Welcome back and thanks for joining us for this discussion on how the current Covid19 pandemic is reshaping the way CPS responds to child abuse and neglect situations. As we mentioned in the previous article, the agency has a history of being reactive, in that they have traditionally waited to hear a report about potential abuse or neglect, and then stepped in to respond to that. Now however, since the number of reports has decreased dramatically since quarantine and social distancing became the standard, the agency is having to pivot away from a reactive stance and focus more on changing to a proactive approach.
CPS is changing their stance to be more helpful in how they deal with struggling families
According to Executive Director of the Children’s Services Agency, JooYeun Chang, the agency realized that there were a number of families who came to their attention long before they had any real need for intervention. However, it’s these same families that are more prone to struggling during difficult times (like this pandemic), and who are more likely to end up needing help. So the agency started to wonder – what could they do to meet those needs in proactive ways that keep families together, instead of waiting until a tenuous situation has become an untenable one?
The first step towards change has to do with how we think about it…
The first step, Chang says, is changing the mindset. “COVID-19 has shown us that we are all just a few steps from needing that help.” she explains. “We have to be willing to ask those questions – what I can do for you, instead of saying, you know, I’m going to call you into this hotline and report you.” Chang notes that the current system has a long history of treating some parents as “bad people” simply because they have fewer resources, which leads to false assumptions and poorly handled interactions.
Chang says racism and classism have informed the old system.
“It’s been based on racism and classism and all these different isms, right? Where we treat some people as ‘less than’ and we no longer want to be a part of that, right?” she explains in an interview with WoodTV. “Our child welfare agency wants to treat all families with dignity and respect and assume that like us, they care about their children, want the best for them, but maybe are just struggling for a helping hand.” Being connected with a local food bank if you’re struggling to put balanced meals on the table, or being provided with help to get the bills paid on time during financially tight months can make all the difference to a struggling family.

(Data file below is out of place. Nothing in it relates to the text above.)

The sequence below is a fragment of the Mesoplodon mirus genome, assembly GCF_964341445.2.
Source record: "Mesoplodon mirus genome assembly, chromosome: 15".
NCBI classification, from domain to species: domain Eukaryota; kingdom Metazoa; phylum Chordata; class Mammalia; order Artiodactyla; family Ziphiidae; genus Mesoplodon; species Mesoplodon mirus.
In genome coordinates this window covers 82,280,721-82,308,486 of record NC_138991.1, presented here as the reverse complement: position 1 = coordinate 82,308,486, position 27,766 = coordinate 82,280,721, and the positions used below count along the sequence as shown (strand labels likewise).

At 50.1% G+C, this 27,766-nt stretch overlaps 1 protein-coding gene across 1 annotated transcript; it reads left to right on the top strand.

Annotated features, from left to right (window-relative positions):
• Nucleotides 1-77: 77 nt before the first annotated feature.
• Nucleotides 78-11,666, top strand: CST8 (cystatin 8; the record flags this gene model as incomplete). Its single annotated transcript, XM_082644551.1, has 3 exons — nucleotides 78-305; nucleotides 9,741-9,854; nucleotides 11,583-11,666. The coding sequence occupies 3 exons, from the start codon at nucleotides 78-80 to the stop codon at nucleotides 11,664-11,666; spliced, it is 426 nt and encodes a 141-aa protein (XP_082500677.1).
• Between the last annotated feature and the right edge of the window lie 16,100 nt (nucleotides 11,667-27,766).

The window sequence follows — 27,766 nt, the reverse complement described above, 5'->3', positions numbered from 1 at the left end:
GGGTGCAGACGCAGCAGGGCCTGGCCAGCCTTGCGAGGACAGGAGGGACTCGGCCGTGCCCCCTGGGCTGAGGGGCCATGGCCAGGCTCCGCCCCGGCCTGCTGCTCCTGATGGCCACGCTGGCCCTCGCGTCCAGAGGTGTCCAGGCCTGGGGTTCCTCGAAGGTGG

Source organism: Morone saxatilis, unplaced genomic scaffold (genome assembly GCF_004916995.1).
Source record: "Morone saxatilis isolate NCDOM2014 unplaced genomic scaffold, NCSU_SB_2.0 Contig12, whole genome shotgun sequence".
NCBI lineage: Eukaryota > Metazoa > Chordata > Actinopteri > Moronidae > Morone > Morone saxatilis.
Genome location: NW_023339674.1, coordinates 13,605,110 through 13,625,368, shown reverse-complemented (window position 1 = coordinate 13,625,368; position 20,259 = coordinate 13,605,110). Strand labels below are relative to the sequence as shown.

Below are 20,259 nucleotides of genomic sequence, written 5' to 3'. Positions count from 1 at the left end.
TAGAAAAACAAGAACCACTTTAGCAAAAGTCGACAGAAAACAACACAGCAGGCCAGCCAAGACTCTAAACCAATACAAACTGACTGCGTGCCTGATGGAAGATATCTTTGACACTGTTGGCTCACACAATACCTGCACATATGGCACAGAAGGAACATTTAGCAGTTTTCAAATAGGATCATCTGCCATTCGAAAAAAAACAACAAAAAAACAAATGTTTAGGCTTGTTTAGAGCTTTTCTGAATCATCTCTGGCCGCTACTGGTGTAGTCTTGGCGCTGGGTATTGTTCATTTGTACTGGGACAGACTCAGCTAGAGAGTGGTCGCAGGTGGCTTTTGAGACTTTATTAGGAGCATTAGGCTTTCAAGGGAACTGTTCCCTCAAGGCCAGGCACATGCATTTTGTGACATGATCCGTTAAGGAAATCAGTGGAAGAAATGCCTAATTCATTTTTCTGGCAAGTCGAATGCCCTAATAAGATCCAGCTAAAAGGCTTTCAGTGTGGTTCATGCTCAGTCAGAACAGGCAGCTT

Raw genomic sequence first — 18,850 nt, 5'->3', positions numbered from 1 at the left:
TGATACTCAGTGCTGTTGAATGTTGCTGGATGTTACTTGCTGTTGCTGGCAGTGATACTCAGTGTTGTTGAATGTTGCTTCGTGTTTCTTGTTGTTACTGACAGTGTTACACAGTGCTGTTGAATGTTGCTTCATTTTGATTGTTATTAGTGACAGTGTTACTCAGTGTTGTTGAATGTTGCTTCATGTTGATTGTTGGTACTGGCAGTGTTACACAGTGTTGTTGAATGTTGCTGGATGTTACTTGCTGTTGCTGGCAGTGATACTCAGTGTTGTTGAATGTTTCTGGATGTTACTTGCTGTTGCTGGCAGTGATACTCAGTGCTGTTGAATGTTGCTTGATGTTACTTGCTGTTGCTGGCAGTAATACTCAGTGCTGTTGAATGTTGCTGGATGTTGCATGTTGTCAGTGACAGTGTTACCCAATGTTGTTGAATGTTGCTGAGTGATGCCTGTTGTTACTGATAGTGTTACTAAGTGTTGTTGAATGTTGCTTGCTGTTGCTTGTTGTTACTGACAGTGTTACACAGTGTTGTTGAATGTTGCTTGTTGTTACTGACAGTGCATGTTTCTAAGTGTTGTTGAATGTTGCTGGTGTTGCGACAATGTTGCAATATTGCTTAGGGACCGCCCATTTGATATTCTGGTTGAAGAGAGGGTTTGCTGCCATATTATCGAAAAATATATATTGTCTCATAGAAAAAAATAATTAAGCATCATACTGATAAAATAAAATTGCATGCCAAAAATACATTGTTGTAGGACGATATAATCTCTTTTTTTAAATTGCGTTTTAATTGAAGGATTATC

CPS is hoping to become an agency that helps, not hurts, families
It’s a noble aspiration, and one that’s long overdue. But while we applaud CPS’s attempt to change the way they’ve traditionally handled these types of situations, we know that it’s hard to make major changes within a large organization. Mindsets can be slow to adapt, and people who’ve grown accustomed to handling things a certain way can be slow to reconfigure. All that to say, we suspect it’ll be a long time before Michigan families stop needing our help to protect their parenting rights and defend their children against an invasive agency, however well-meaning.
We can help you protect yourself and your family during these changing times
We are living in unprecedented times, and facing unique challenges, both as individuals and as parents and caregivers. Here at The Kronzek Firm, we understand it’s a hard time for everyone, and parents are being stretched to their limits (and sometimes beyond!). But you don’t have to defend your children and your parental rights alone when things get out of hand. If you or a loved one have been accused of abuse or neglect, or have had a CPS worker make accusations against you, contact us immediately at 866 766 5245. The skilled and experienced CPS defense attorneys at The Kronzek Firm have been successfully defending parental rights for decades. We can help you too!